This piece originally appeared on Livemint.com
Capital expenditure by the government is about the current generation creating assets for future generations: building infrastructure, from schools and hospitals to water canals and bus stations. The higher the capital expenditure, the greater the trickle-down effect on growth in the long run. The problem is Indian governments have very little fiscal room, directing only Rs.1 for every they Rs.4 spend on today’s expenses.
How much is the government investing?
Capital expenditure exceeded 20% of the total in just two of the last nine years. In other words, only one rupee out of every five went towards creating future assets; the other four went towards running expenses like paying salaries. The current National Democratic Alliance (NDA) government projected an expansion back to the 20% mark last year, budgeting about Rs.3.18 trillion. This budget will tell us how it fared in that projection.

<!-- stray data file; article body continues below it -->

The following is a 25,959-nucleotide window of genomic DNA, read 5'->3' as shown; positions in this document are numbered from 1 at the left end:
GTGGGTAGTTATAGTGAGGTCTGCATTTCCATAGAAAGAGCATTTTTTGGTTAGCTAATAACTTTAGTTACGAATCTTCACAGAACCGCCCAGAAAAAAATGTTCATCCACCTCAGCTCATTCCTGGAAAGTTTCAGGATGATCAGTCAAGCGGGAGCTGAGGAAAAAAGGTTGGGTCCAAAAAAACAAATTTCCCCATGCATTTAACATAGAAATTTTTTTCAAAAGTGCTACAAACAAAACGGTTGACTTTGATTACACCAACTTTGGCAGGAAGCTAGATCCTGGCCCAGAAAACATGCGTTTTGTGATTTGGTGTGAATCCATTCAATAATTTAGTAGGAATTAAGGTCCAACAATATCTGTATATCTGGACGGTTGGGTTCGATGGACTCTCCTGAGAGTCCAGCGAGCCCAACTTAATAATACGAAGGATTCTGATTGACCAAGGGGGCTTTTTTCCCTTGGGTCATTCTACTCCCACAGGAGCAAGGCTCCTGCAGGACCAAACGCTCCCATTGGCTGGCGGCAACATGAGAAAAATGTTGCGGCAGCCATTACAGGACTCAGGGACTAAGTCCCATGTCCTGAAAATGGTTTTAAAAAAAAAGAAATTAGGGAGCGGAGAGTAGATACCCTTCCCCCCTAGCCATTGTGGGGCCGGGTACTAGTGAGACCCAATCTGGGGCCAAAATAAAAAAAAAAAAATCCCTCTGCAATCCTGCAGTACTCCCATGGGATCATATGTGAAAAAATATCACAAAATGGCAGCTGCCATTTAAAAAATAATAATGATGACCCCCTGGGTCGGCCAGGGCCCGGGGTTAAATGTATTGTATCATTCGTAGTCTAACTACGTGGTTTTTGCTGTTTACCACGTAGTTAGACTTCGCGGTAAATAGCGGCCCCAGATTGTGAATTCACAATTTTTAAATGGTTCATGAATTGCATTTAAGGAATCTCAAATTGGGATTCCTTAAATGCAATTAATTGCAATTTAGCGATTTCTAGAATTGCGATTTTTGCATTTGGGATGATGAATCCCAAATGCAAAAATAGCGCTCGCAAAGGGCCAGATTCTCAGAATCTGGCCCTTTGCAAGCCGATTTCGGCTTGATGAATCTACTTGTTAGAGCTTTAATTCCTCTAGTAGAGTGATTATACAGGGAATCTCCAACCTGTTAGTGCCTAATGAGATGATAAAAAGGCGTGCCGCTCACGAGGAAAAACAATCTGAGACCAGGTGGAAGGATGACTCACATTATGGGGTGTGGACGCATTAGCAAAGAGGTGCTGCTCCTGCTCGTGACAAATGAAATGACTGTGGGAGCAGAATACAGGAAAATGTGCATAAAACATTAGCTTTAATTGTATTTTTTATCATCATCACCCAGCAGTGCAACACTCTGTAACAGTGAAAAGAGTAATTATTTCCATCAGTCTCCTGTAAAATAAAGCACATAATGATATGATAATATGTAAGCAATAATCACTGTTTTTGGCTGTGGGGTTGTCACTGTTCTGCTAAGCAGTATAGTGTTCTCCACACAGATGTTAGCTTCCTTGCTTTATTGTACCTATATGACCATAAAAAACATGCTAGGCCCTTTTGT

Is it investing what it budgeted?
It’s one thing to budget, it’s another to spend as intended. In three of the seven years till 2013-14, the government spent less than budgeted. It spent significantly more than budgeted in two years, which is also when it pierced the 20% mark.
Where is it investing?
The share of transport and communication (which includes roads) has been shrinking. Meanwhile, the share of ‘other social services’—which include housing, labour welfare, employment and rural works—has increased. As has agriculture.
How is it investing?
Increasingly, rather than directly spending, the central government is relying on states and local bodies.
Data for 2013-14 is revised estimate and for 2014-15 is budget estimates.